Top 7 Things I Learned Working for the Coalition

06-07-2016 in Iowa Livestock Insider

Five and a half years ago, I had the opportunity to join the Coalition to Support Iowa’s Farmers staff full-time. I had just completed my education at Iowa State University and was excited for a career in the ag industry.

The countless hours I’d spent growing up and working on my family’s central Iowa grain and livestock farm had taught me a lot about hard work and the ag industry. My time at Iowa State University’s College of Agriculture and Life Sciences exposed me to even more pieces of the diverse ag industry.

But, the truth is, I’ve learned some really important lessons while working for the Coalition.

1. Network, network, network. Don’t ever underestimate the power of networking. My grandpa (also an ISU alum) gave me these words of wisdom before I left for college: “Even if you never use a thing you learn in college, the people you meet and connections you make will be invaluable.” I didn’t really understand the true importance of those words until I was a couple years into my career. Don’t get me wrong, my education has served me well. But the people I met in college, and after, have helped me be successful.

2. Don’t be afraid of a challenge. When I was in college, a family member asked me what I wanted to do for a career. I told him that I wanted to work with farmers. He cautioned me that no company would hire a young female and allow her to talk to farmers. I took that as a personal challenge to prove that I could successfully work and communicate with farmers. And I’ve been doing that every day for the last 5 ½ years.

3. With challenges come opportunities. We have all sorts of challenges in agriculture. From tough regulations, to the Des Moines Water Works lawsuit, to WOTUS, to Avian Influenza, the list of challenges seems never ending. But there are also opportunities. Opportunities to improve conservation and productivity; opportunities to diversify your farming business; opportunities to tell our story; and opportunities to farm in ways our ancestors never dreamed of. (Can you say, “shrimp production in Iowa?” Believe it or not, it’s happening!)

4. Iowa’s farms are diverse. I may have already given this one away, but we have many traditional corn, soybean, alfalfa, pig, cattle, dairy, poultry and turkey farmers in Iowa. (88,637 to be exact. And 97.5% of those farms are family owned!) But we also have fish and shrimp farms, just to highlight a few of the more unique opportunities in Iowa’s livestock industry. Traditional farms are the lifeblood of Iowa’s economy, but diversity provides new opportunities!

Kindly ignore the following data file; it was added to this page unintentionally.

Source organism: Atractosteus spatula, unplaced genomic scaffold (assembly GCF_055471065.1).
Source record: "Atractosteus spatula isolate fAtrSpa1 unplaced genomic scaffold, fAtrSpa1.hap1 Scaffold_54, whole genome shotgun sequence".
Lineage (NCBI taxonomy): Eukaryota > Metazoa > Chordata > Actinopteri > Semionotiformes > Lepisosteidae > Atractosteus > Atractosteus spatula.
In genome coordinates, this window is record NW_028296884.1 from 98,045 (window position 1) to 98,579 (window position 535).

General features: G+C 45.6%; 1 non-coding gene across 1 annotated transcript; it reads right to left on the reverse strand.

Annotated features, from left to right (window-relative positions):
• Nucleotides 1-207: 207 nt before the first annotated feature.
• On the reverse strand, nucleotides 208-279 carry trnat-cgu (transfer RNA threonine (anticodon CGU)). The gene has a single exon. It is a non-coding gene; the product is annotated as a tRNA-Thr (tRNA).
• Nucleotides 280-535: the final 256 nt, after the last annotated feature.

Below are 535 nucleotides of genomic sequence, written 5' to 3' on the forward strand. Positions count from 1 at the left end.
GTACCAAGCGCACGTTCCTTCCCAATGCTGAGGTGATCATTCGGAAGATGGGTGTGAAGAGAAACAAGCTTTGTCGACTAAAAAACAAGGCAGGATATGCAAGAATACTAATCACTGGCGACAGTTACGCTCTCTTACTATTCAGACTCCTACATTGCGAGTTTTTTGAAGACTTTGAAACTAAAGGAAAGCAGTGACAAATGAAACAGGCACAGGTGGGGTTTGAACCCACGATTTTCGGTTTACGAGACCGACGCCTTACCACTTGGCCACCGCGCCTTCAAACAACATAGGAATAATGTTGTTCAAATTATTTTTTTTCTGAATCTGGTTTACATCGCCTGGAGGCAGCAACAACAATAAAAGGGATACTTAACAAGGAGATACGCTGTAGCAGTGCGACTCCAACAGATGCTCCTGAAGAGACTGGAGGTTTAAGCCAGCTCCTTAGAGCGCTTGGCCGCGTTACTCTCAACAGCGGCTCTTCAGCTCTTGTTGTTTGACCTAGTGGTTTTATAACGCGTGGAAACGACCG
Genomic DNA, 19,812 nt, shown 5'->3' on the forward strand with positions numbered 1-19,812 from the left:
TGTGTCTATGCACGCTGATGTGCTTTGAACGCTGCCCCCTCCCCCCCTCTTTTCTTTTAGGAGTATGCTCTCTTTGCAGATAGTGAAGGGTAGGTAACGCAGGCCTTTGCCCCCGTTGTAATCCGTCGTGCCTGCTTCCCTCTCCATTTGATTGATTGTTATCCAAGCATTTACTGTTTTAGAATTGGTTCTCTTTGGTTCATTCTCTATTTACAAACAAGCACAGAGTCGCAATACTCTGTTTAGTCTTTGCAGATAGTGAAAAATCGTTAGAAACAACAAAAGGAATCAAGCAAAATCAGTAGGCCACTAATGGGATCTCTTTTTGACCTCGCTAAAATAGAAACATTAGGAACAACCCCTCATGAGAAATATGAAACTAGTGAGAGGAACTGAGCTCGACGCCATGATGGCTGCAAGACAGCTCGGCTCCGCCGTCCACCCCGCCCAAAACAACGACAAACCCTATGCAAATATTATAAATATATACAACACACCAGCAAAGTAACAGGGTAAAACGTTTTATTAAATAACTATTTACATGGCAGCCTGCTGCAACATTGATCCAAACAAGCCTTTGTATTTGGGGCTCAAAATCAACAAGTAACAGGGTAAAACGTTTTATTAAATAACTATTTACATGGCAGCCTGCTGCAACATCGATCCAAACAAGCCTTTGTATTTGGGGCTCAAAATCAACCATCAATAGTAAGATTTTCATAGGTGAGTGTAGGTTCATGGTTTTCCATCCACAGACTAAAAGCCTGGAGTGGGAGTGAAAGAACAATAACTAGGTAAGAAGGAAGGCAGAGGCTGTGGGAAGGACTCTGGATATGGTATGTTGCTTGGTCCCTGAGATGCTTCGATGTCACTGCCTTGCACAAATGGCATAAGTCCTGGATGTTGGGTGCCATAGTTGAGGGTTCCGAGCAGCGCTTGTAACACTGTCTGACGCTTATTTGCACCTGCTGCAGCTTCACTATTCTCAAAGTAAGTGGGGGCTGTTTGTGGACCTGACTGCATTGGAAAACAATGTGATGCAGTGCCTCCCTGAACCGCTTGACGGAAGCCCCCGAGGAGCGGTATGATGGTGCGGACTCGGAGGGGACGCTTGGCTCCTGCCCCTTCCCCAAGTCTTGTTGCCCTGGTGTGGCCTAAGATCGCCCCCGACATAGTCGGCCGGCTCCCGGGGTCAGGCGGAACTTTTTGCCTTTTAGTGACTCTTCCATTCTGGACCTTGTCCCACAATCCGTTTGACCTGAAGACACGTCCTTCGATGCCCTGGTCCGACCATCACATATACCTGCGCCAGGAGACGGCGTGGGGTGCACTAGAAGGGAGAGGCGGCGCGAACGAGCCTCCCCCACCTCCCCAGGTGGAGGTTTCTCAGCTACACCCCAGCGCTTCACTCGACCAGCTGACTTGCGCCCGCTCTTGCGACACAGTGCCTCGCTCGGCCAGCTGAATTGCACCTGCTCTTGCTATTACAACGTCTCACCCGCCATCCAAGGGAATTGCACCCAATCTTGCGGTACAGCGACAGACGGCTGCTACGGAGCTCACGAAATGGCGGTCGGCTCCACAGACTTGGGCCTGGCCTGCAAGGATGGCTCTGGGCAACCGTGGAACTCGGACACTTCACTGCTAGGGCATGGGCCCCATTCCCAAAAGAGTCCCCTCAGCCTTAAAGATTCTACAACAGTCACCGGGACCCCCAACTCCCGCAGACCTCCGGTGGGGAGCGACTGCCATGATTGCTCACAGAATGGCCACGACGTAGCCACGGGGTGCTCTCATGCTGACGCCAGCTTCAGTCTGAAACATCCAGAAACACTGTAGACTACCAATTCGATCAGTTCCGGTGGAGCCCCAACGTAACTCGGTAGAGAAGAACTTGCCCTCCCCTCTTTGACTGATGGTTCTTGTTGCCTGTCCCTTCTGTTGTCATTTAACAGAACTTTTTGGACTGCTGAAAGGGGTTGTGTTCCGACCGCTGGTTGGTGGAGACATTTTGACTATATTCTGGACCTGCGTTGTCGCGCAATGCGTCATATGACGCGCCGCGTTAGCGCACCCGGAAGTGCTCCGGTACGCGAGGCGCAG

5. Farm families make more than a positive economic impact on Iowa. I’ve had the opportunity to visit many farms and meet with countless farm families from across the state. It doesn’t matter where you go, these are truly salt-of-the-earth people who work long hours on the farm, but still find time to volunteer. The Coalition accepts nominations from neighbors for the Good Farm Neighbor award. After receiving the award, recipients always say (unprompted I should add) “I don’t do anything more than what every other farm family does.” Humble. And yet making a positive difference in Iowa’s communities and organizations.

6. Alone we can do so little. Together we can do so much. Partnerships and collaboration are the bottom line to success in the ag industry. At the end of the day, everyone in agriculture is on the same team. We are working for a common goal – to be able to care for the land and livestock the best way we know how, and then pass our love for farming on to the next generation. The Coalition is a perfect example of a partnership that is successfully working for the greater good. Henry Ford said, “Coming together is a beginning. Staying together is progress. And working together is success.” Since it’s launch 12 years ago, the Coalition has provided no-cost, confidential assistance to 3500 families. I’d call that a huge success. And I have to give a shout out to Iowa’s farm and commodity groups who collectively provide the vision, leadership and funding to make the Coalition’s work possible.

7. Never say “never.” I remember these words coming out of my mouth a couple years ago: “I’ll never move to follow a boy. And I’ll never give up my career to follow his dreams.” But sometimes priorities in life change. And that’s ok! This is truly bittersweet to write: my last day with the Coalition will be June 15. This past February, I married a fellow ISU alum who is also a Warren County farmer and Pioneer dealer. I have an opportunity to join my husband Blake Reynolds in his farming operation and agronomy business. I will also be helping out at my mother-in-law’s crop insurance agency. My passion lies in agriculture. And I like working with farmers. This will give me the opportunity to follow my dreams and return to my farm roots.

I’ve truly enjoyed my time at the Coalition and cherish all of the people I’ve met. I look forward to new challenges and continuing my involvement in agriculture.

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